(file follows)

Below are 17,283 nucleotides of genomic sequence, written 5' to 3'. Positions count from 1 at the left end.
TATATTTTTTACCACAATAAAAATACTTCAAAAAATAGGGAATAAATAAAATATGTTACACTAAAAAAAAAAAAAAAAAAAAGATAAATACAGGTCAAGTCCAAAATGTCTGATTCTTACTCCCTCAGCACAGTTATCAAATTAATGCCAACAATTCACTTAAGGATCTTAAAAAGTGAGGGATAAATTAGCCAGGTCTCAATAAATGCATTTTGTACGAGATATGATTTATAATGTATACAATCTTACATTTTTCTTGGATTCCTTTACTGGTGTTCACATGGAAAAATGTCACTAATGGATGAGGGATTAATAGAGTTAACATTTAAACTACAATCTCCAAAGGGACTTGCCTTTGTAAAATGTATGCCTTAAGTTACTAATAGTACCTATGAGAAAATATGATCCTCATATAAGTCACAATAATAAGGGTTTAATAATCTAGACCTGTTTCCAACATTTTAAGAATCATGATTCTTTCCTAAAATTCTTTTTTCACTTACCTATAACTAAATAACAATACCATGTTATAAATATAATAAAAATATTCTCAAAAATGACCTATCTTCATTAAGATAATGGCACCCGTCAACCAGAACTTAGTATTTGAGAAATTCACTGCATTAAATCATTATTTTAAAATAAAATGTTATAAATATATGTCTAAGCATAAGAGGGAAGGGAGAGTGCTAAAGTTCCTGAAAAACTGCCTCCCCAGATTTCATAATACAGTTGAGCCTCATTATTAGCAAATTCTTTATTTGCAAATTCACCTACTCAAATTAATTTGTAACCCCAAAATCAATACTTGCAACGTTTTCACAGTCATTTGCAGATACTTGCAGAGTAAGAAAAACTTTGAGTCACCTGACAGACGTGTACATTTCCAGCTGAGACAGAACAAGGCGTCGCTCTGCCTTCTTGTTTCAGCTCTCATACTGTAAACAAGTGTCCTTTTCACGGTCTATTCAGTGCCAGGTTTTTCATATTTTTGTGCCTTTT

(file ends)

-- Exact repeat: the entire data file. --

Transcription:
Below are 17,283 nucleotides of genomic sequence, written 5' to 3'. Positions count from 1 at the left end.
TATATTTTTTACCACAATAAAAATACTTCAAAAAATAGGGAATAAATAAAATATGTTACACTAAAAAAAAAAAAAAAAAAAAGATAAATACAGGTCAAGTCCAAAATGTCTGATTCTTACTCCCTCAGCACAGTTATCAAATTAATGCCAACAATTCACTTAAGGATCTTAAAAAGTGAGGGATAAATTAGCCAGGTCTCAATAAATGCATTTTGTACGAGATATGATTTATAATGTATACAATCTTACATTTTTCTTGGATTCCTTTACTGGTGTTCACATGGAAAAATGTCACTAATGGATGAGGGATTAATAGAGTTAACATTTAAACTACAATCTCCAAAGGGACTTGCCTTTGTAAAATGTATGCCTTAAGTTACTAATAGTACCTATGAGAAAATATGATCCTCATATAAGTCACAATAATAAGGGTTTAATAATCTAGACCTGTTTCCAACATTTTAAGAATCATGATTCTTTCCTAAAATTCTTTTTTCACTTACCTATAACTAAATAACAATACCATGTTATAAATATAATAAAAATATTCTCAAAAATGACCTATCTTCATTAAGATAATGGCACCCGTCAACCAGAACTTAGTATTTGAGAAATTCACTGCATTAAATCATTATTTTAAAATAAAATGTTATAAATATATGTCTAAGCATAAGAGGGAAGGGAGAGTGCTAAAGTTCCTGAAAAACTGCCTCCCCAGATTTCATAATACAGTTGAGCCTCATTATTAGCAAATTCTTTATTTGCAAATTCACCTACTCAAATTAATTTGTAACCCCAAAATCAATACTTGCAACGTTTTCACAGTCATTTGCAGATACTTGCAGAGTAAGAAAAACTTTGAGTCACCTGACAGACGTGTACATTTCCAGCTGAGACAGAACAAGGCGTCGCTCTGCCTTCTTGTTTCAGCTCTCATACTGTAAACAAGTGTCCTTTTCACGGTCTATTCAGTGCCAGGTTTTTCATATTTTTGTGCCTTTT